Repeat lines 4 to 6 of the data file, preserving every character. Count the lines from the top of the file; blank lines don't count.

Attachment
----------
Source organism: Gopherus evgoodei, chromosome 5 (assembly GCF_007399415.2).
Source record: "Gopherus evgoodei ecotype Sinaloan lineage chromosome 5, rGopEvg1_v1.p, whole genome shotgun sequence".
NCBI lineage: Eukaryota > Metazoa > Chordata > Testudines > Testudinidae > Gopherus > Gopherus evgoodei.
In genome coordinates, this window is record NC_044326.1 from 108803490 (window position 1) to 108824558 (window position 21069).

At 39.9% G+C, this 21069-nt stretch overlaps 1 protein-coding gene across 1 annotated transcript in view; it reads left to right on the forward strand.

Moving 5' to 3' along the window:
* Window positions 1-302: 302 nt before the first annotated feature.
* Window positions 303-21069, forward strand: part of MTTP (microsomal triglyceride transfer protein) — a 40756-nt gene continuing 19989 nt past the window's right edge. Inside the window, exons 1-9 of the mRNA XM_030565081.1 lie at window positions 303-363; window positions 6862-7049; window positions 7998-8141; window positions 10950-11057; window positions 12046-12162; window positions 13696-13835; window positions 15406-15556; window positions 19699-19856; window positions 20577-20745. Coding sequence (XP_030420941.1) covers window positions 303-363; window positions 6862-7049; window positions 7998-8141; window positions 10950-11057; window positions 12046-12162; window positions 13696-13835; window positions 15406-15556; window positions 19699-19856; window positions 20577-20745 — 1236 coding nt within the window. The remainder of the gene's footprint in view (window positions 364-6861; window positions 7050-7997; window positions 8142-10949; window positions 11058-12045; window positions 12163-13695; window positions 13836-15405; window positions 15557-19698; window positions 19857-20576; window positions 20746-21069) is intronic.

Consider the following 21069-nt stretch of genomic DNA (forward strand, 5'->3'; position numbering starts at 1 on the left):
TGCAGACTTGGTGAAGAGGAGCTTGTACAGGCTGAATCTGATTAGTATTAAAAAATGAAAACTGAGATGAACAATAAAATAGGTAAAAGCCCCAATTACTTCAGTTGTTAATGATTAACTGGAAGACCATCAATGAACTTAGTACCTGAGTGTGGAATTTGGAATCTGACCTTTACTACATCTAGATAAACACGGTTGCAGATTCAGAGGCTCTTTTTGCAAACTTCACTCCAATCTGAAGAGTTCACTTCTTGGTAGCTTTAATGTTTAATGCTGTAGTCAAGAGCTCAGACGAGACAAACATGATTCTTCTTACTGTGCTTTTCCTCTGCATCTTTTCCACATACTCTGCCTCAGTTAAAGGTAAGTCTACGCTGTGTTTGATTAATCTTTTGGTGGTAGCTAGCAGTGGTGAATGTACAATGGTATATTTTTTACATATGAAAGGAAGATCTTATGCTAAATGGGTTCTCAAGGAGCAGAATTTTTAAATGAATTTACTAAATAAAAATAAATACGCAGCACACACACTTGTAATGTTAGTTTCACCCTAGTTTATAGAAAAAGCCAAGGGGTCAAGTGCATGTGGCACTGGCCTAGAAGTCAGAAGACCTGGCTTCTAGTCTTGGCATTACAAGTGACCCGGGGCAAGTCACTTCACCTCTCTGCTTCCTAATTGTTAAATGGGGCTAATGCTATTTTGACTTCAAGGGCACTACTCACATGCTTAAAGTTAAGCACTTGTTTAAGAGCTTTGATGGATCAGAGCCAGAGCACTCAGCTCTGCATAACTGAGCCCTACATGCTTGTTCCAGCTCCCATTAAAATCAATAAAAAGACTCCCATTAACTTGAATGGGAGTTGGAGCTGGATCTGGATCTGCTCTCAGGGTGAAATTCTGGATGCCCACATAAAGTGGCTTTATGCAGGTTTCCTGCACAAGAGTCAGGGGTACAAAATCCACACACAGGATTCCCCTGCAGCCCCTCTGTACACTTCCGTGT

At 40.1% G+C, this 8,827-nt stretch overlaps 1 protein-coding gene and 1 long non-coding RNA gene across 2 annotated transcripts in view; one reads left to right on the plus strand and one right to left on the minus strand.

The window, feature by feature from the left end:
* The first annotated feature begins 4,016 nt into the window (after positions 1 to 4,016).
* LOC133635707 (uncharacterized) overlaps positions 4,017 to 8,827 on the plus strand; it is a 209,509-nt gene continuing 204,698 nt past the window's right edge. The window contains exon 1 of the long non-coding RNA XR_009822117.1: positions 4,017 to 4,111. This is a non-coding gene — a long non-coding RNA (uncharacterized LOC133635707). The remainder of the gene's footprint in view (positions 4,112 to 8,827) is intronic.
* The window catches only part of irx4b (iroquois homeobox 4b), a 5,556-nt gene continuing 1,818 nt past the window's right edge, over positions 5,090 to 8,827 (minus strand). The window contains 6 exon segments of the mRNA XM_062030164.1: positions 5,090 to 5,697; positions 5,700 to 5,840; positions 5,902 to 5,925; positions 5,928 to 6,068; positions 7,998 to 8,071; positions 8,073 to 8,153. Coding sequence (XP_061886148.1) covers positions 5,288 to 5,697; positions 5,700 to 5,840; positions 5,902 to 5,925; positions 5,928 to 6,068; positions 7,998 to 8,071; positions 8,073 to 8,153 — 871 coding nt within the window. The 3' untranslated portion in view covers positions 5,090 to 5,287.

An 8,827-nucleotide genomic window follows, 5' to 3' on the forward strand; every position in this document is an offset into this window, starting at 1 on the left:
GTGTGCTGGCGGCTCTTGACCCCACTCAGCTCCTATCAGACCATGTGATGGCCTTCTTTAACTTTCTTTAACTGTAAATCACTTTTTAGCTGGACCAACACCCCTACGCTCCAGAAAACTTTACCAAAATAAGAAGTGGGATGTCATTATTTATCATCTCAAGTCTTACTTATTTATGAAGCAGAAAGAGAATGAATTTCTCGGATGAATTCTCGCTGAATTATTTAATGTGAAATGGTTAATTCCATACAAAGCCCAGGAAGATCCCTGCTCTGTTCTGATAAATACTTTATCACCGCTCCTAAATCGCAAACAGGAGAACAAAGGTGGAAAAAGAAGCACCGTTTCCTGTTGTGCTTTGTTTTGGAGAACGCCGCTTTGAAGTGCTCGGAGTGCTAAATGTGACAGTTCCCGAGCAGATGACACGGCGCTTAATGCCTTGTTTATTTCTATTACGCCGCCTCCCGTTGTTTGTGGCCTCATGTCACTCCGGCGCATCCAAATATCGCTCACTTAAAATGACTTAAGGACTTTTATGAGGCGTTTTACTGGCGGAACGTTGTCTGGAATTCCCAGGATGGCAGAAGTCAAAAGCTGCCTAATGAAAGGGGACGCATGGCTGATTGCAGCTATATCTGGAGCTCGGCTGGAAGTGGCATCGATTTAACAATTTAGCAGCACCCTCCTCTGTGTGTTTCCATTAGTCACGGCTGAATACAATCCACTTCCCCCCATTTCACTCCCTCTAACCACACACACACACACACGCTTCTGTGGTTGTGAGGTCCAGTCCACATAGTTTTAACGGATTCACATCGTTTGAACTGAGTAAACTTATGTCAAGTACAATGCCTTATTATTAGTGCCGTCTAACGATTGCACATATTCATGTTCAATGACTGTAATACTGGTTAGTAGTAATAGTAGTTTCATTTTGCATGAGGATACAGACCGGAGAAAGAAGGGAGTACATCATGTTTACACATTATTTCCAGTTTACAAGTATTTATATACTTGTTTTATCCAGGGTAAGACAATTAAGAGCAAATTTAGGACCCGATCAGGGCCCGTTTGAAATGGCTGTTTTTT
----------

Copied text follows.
In genome coordinates, this window is record NC_044326.1 from 108803490 (window position 1) to 108824558 (window position 21069).

At 39.9% G+C, this 21069-nt stretch overlaps 1 protein-coding gene across 1 annotated transcript in view; it reads left to right on the forward strand.

Moving 5' to 3' along the window: